Suppliers’ price non-domestic contracts individually based on their assessment of the likely costs and their desired profit, which together forms the suppliers’ margin. The final offered margin is based on: the suppliers cost to serve; the duration of the contract; the variability of your load profile; your credit status; and wider market sentiment when your commercial agreement was reached.
These represent the cost transporting your energy across the country. The transmission system operator and distribution companies charge suppliers for this, with suppliers recovering these costs from customers. The prices charged by the networks are regulated by Ofgem, with the charges set by the individual companies to ensure they recover their allowed revenues each year.
These costs stem from government obligations placed on suppliers, which are then passed through to customers. The costs are different for electricity and gas, with the majority of costs applied to electricity bills. Business customers also have the Climate Change Levy added to their bills, a charge applied to per kWh to electricity and gas consumption in order to encourage them to become more energy efficient.
VAT is normally charged in-line with the standard rate, currently 20% on business customers.
Our Business Gas Services Explained
What makes our business gas service stand out from the competitors is our close but independent relationship with our gas suppliers and our ability to fully understand the diverse range of gas products available on the market today.
UK gas suppliers prefer to deal with a set number of consultants who will manage a large portfolio of clients, rather than having to deal with individual clients directly. Suppliers can then focus on there core business activity of service and delivery of products, whilst the consultants add value and additional support to the standard services offered by the supplier.
We offer a comprehensive comparative quote from a wide range of business gas suppliers and we can quickly deliver a range of gas quotes for your exact business requirements, allowing you to quickly compare your current cost, with our range of business gas quotes.
We can then offer practical advice on the conditions of supply with each contract, and recommend the most suitable contract type and length for your requirements. Taking into account your annual consumption we will provide a detailed breakdown on our proposal allowing you to compare any standing charges and gas prices per kWh in line with your actual consumption levels.
Our business gas service is self-funding as we receive an industry set fee from our gas suppliers allowing you to find you the most commercially viable proposition for your energy needs. In addition, our highly focused approach to business gas procurement allows us to provide gas pricing benchmarks and the ability to evaluate and select the best business gas suppliers, contract lengths and terms in line with wholesale gas market activity.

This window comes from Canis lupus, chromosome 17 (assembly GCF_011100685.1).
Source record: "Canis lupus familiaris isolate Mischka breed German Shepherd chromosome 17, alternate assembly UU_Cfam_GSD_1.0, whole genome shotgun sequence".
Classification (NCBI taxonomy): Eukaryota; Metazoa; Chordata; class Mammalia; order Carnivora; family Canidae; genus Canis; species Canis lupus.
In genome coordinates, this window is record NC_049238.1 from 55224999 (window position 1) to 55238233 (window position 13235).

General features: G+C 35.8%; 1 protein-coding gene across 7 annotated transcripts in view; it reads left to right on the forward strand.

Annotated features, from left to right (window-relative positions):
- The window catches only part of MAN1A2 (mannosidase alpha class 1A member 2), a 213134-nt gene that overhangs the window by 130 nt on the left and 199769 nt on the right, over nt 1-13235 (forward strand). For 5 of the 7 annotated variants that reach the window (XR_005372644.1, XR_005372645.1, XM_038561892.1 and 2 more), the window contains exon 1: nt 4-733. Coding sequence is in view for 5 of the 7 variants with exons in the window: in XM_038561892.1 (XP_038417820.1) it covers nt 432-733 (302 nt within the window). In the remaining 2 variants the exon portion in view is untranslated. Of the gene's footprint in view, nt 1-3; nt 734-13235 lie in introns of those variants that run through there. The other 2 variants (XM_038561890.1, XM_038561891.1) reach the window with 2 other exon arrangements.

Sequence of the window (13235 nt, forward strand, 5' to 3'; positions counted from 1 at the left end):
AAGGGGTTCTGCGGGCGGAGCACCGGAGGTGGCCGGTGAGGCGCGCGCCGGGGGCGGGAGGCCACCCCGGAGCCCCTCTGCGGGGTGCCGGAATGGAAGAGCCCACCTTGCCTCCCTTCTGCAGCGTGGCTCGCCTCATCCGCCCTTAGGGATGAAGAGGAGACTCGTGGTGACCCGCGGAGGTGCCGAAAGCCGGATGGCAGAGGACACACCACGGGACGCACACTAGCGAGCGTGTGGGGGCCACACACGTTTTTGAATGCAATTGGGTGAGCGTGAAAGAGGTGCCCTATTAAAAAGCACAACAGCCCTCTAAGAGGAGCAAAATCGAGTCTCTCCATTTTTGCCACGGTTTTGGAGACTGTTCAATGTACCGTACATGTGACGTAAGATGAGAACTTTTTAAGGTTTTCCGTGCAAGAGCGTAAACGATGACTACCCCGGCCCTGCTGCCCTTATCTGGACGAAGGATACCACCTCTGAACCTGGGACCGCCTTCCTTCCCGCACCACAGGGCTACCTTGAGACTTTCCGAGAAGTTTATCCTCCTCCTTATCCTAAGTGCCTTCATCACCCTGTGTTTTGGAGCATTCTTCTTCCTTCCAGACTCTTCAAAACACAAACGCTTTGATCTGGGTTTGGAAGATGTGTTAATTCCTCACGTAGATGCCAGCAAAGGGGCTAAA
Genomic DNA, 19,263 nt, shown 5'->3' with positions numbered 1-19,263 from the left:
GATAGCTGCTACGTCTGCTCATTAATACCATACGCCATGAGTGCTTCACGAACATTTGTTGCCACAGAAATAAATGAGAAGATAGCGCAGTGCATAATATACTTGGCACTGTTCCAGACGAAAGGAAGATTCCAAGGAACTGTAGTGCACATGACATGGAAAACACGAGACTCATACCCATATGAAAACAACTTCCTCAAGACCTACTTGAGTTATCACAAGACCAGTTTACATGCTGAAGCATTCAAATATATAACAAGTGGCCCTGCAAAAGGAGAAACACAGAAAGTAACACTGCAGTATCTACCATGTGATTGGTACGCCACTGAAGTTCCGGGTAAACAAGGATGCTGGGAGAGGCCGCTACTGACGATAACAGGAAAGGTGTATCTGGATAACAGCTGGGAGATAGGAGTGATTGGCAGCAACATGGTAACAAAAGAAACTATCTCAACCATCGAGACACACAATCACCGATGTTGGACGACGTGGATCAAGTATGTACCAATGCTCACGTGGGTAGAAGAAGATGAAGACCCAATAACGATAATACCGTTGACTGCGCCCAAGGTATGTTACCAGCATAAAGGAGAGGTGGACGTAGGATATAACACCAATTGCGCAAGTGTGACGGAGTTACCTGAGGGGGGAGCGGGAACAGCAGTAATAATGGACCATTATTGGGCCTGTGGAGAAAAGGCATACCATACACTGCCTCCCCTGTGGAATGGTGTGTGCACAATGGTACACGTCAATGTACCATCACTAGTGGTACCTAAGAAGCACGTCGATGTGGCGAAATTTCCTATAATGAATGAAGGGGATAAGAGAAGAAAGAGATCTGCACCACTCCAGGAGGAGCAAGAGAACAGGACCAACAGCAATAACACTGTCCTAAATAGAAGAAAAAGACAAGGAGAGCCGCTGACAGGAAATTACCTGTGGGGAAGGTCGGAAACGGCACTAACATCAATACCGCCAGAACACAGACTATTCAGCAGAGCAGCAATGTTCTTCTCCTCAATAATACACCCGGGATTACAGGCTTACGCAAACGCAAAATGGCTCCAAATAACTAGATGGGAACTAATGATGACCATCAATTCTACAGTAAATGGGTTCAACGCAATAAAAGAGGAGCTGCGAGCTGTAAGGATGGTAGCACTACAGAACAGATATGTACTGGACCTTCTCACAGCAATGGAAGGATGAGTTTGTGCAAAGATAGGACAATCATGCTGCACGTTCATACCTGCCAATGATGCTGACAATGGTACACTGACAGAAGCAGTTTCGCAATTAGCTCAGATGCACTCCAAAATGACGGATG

By fully understanding the key drivers that effect short term and long term gas markets we are able to provide professional advice on how to best proceed with your contract requirements in one of the most volatile trading markets in the world.
Our business gas brokers then maintain a close working relationship between client and the gas suppliers, with your own dedicated Account Manager and free monthly energy reports.
For industrial gas users that have a daily read supply or interpretable gas contracts that give National Grid UK the authority to temporarily cut off gas transmission to your site. We can provide both standard and spot market prices from a range of leading UK commercial gas suppliers.
We are more than a simple business gas comparison service, we work with a range of British business gas suppliers to actively source the cheapest commercial gas rates.
We provide a formal quote on your business gas rates and allow you to simply select a supplier form our business gas price comparison chart and your required business gas rate.
Our industrial gas service is self funded as we receive an industry set fee from the suppliers and we determine your current industrial gas costs against a range of OFGEM approved business gas supplier's tariffs to find you the most commercially viable industrial gas proposition.
In addition to this we can provide commercial gas pricing benchmarks and the ability to evaluate and select the best industrial gas suppliers, contract lengths and terms, as we have a highly focused process approach to business gas procurement.
Total Gas & Power
Scottish & Southern Energy
LGP Lancshire Gas and Power
Crown Gas and Power
Contract Natural Gas
British Gas Business